Two-thirds vote suspends SGA constitution


    One vote could have changed everything. One vote was all that it took to suspend the Student Government Association constitution.

    Members of the House of Student Representatives voted to suspend the TCU Constitution of the Student Body on Tuesday evening. Members of the House passed the motion by a vote of 23-8 with three representatives not voting.

    The vote tally was exactly the two-thirds majority needed to suspend the constitution.

    The SGA Judicial Board, theCrew and the SGA Cabinet already approved the suspension of the constitution by a two-thirds majority. 

    Parliamentarian Abbey Brokos said the constitution, the governing document of SGA, was inconsistent with the Student Body Code. She said the constitution should be reviewed so changes could be made.  

    House members also voted to pass a resolution that would examine the constitution for possible changes. House members approved the resolution by a vote of 31-0 with three representatives not voting. 

    Representatives in favor of the motion argued suspending the constitution was a necessary step because the House had already committed several actions that were unconstitutional. The constitution should not interfere with the way SGA has functioned the past year. The representatives said they wanted to make sure the constitution agreed with SGA’s actions.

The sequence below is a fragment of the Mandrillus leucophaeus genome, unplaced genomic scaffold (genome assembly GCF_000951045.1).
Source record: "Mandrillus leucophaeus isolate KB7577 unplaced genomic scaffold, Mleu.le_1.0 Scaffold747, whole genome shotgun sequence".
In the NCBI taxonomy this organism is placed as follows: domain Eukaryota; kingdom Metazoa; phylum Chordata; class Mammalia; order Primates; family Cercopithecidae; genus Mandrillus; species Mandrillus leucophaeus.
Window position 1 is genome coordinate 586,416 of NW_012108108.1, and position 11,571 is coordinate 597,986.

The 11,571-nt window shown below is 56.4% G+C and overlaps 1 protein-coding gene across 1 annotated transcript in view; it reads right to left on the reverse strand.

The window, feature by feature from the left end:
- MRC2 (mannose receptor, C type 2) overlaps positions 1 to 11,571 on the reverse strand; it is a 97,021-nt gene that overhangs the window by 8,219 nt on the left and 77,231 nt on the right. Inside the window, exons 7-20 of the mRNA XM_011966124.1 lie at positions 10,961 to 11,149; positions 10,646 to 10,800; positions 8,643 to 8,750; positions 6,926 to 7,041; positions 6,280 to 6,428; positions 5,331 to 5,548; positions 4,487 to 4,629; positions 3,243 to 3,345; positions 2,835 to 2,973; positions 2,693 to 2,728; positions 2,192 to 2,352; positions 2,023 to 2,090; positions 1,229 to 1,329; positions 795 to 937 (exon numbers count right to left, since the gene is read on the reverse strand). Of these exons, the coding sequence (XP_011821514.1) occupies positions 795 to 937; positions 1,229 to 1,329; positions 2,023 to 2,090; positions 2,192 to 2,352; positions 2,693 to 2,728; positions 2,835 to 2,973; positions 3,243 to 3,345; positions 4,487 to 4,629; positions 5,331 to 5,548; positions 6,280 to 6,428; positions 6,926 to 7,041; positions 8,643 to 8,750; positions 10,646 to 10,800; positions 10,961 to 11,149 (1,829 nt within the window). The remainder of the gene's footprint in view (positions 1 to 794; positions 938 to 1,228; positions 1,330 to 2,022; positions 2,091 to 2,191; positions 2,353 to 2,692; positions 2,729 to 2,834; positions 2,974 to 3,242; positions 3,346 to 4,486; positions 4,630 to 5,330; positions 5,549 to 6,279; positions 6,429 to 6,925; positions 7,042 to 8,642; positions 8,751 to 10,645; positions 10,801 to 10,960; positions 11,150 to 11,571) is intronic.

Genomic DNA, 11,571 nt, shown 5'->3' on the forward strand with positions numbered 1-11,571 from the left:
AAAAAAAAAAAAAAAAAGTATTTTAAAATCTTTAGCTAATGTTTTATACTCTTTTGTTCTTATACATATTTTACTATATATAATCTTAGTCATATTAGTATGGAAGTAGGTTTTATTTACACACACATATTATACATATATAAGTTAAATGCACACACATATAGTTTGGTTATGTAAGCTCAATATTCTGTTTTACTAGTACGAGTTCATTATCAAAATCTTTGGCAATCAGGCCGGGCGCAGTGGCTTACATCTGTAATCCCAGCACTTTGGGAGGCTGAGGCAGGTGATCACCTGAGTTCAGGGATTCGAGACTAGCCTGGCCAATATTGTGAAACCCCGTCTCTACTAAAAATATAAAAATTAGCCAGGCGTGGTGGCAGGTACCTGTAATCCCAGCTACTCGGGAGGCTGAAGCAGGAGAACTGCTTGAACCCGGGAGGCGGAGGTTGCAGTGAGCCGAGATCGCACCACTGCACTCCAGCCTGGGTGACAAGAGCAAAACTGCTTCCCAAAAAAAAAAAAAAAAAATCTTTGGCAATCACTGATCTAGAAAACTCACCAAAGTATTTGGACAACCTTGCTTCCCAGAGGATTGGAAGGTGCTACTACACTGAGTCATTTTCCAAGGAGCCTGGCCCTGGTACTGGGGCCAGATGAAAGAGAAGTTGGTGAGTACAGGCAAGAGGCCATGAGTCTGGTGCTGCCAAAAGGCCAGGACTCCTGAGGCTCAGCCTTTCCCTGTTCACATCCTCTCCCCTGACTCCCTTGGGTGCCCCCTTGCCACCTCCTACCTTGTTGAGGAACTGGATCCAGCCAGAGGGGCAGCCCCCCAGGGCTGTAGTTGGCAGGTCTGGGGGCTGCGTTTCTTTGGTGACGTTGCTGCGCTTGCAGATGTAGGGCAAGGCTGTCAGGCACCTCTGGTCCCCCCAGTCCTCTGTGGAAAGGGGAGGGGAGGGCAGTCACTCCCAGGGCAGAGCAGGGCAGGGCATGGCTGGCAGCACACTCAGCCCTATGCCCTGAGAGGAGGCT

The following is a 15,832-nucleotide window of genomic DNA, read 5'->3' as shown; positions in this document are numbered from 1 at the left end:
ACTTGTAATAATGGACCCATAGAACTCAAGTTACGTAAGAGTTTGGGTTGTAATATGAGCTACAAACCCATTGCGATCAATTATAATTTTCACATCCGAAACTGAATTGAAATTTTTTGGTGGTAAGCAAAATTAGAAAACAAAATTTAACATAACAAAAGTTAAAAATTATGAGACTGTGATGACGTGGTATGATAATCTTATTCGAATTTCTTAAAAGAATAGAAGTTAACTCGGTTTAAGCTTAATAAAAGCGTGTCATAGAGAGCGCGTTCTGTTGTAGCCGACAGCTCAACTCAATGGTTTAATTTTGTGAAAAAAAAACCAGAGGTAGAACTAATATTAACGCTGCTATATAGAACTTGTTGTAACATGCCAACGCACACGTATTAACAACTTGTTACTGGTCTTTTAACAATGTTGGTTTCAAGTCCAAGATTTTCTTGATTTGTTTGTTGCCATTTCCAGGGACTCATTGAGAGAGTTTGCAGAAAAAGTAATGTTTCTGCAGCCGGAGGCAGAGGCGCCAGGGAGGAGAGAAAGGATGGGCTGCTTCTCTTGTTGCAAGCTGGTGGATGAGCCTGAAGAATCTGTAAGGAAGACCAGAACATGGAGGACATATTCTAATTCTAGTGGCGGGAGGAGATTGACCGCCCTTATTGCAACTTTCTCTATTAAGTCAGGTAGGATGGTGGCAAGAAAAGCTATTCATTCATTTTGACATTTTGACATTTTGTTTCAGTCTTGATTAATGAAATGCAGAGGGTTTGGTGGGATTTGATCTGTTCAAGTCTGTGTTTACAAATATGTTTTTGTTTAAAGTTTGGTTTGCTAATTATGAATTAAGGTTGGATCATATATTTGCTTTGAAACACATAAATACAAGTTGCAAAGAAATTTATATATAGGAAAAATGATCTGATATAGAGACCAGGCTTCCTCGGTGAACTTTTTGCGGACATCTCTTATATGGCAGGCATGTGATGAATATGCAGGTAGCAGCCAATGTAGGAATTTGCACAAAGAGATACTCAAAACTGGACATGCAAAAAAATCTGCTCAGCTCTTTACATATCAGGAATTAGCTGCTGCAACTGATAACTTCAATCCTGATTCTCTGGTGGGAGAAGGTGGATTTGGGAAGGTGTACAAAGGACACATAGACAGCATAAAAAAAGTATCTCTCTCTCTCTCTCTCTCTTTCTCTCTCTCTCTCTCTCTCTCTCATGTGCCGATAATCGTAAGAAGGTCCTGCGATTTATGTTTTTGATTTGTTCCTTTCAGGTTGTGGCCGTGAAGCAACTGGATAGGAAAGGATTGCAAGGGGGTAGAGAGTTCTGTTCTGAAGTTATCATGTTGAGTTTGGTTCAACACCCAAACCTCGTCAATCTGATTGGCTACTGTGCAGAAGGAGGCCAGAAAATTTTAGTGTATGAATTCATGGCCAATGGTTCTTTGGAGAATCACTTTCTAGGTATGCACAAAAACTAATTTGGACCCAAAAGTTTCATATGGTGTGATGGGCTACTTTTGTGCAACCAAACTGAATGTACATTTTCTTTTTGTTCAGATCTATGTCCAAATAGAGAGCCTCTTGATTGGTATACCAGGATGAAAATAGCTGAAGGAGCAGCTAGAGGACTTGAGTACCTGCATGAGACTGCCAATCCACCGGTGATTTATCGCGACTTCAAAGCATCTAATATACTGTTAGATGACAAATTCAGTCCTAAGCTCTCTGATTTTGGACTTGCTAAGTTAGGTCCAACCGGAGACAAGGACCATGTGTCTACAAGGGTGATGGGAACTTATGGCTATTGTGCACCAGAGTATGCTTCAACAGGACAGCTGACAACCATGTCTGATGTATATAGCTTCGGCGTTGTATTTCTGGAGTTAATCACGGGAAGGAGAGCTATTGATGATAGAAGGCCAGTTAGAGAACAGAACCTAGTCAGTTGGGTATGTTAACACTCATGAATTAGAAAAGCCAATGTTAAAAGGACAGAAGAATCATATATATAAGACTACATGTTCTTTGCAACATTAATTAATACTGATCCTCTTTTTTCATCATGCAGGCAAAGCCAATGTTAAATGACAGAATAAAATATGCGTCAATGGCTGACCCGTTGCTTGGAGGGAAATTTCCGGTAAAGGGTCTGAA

Jansen Harrison, the chairman of the Elections and Regulations Committee, said some of the actions that were unconstitutional included swearing in more justices for the judicial board than is allowed and having the Elections and Regulations Committee chairman swear in the SGA president, which is the job of the chief justice.

    Suspending the constitution was necessary because SGA members have made changes to the organization that made it more effective, he said. If not, major changes would have been necessary for the House, he said. 

    Opposing representatives argued although the constitution needed to be changed, suspending the constitution was not the right way to handle the situation.

    Cody Westphal, a Neeley School of Business representative, said he was opposed to suspending the constitution because he thought the House was setting a dangerous precedent by throwing out rules members did not like.  

    House should have gone through the proper method of making changes by submitting them to the student body for a vote, he said. He said that while he agreed with the need to make changes to the constitution, he felt suspending the constitution would be a blow to House’s integrity and that it should have followed the rules. 

    Although the constitution was suspended, certain aspects, such as the student fee, would not change. 

    In other business, House members approved a resolution that tasked the Elections and Regulations Committee with reviewing the constitution and making changes. The deadline for the new constitution would be by the end of the 99th House session, which occurs during the 2012-2013 academic year, according to the legislation.

    The new constitution would then be voted on by the House and, if approved, would go the student body for a vote.